• When the medicine is to be given
    • Special instructions
    • Expiration date
    • Possible side effects
    • Possible adverse reactions
    • Name of the health care provider and how to locate or communicate with him or he if necessary
  • Provide each medication in a separate pharmacy-labeled container that includes the child’s name, name of medication, the exact does to be given, the number of doses in the container, the time the medication is to be given, and how it is to be administered. NOTE: Parents should request that the pharmacist provide two labeled containers, one for home use and one for school use, if a child needs to be given medication both at home and at school.
  • Provide the school with new, labeled containers when dosage or medication changes are prescribed.
  • Remove all unused medication from school when medication are discontinued or at end of school year. Any medication left after the last day of school will be discarded.
  • Maintain communication with the school nurse regarding any changes in the medical treatment and child’s needs at school.
  • All over the counter medication must be in the original unopened container with the child’s name.

Backpack Safety

Backpacks are everyday piece of equipment for students that can be harmful. The weight you carry on your back should never exceed 15% of your body weight. Students typically carry 25-35% of their body weight. This becomes a very important health issue because your bones are still growing and adding too much weight puts stress on you body and can cause permanent damage.


What is MRSA? Methicillin-resistant Staphylococcus aureus is a staph infection caused by bacteria that is resistant to antibiotics. The bacteria causing MRSA typically enters the body through cuts or other wounds. MRSA usually causes only minor skin problems but can worsen if not treated.

NOTE: The bacteria does not travel through the air but is contracted through contact with others that have it.

What does MRSA look like? MRSA usually starts as small red bumps that resemble pimples, boils, or spider bites. It can present as one small bump or several bumps clustered together. MRSA can turn into deep, painful sores if not treated.

How can I protect myself?

  • Monitor minor skin problems
  • Shower before going to bed after any physical activity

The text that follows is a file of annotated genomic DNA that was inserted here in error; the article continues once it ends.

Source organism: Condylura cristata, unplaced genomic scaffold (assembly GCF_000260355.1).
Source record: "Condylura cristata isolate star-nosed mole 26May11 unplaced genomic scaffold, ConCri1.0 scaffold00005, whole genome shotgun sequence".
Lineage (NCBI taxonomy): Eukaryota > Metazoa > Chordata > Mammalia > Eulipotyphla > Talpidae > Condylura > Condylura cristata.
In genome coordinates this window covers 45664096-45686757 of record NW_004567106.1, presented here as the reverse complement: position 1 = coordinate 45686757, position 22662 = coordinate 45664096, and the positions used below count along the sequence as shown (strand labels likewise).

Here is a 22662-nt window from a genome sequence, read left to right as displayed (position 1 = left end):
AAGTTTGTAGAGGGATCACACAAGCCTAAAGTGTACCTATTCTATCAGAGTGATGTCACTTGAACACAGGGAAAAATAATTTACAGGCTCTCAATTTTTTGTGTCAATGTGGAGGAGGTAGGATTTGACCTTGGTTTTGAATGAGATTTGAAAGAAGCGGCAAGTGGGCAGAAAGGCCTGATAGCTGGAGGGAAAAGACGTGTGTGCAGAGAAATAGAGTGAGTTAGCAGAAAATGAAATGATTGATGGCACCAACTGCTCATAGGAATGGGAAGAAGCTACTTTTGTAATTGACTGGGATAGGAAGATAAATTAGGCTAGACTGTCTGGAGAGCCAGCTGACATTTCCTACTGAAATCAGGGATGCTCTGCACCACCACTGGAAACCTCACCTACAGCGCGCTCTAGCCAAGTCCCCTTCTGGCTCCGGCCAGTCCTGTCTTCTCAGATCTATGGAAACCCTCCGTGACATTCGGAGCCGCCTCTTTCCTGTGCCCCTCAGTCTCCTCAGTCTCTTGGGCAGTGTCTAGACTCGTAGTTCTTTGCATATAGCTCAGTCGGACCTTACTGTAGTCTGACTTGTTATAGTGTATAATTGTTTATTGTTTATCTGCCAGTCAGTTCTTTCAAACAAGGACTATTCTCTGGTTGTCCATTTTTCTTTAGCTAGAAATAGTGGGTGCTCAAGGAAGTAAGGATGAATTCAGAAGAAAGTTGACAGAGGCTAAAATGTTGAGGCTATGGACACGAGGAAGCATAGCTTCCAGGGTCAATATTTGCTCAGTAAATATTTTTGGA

• Wash bed linens if you have a draining wound
  • Do not walk around without shoes
  • Practice good personal hygiene
  • Routinely practice effective hand-washing techniques
  • Cover wounds at all times (when at school, participating in physical activity, etc.)
    • Clean wounds with warm water and soap daily
    • If wounds become infected, see your doctor
    • Razors
    • Towels (even during games)
    • Equipment

At North Raleigh Christian Academy, we are taking the proper precautions to protect against MRSA at the school. Treatment tables are cleaned daily and between each patient. The locker rooms and equipment in the weight room are cleaned daily. If you are concerned about a skin problem that develops, please contact your physician. If diagnosed with MRSA, please advise your PE teacher. Please help us in protecting yourself and other students from contracting MRSA.

Ten Worst and Best Children's Foods

Ten of the Worst Children’s Foods

Soda popWhole milk
HamburgersAmerican cheese
Hot DogsFrench fries and tater tots
Ice creamPizza loaded with cheese & meat
BolognaChocolate bars

Ten of the Best Children’s Foods

  • Fresh fruits and vegetables
    (especially carrot sticks, cantaloupe, oranges, watermelon, strawberries)
  • Chicken breast and drumstick without skin or breading
  • Cheerios, Wheaties, or other whole-grain, low-sugar cereals
  • Skim or 1 percent milk
  • Extra-lean ground beef
  • Or vegetarian burgers (Gardenburgers or Green Giant Harvest Burgers)
  • Low-fat hot dogs
    (Yves Veggie Cuisine Fat-Free weiners or Lightlife Fat-Free Smart Dogs)
  • Non-fat ice cream or frozen yogurt
  • Fat-free corn chips or potato chips
  • Seasoned air-popped popcorn
  • Whole wheat crackers or Small World Animal Crackers
School Nurse
Sherie Kemp-Bruce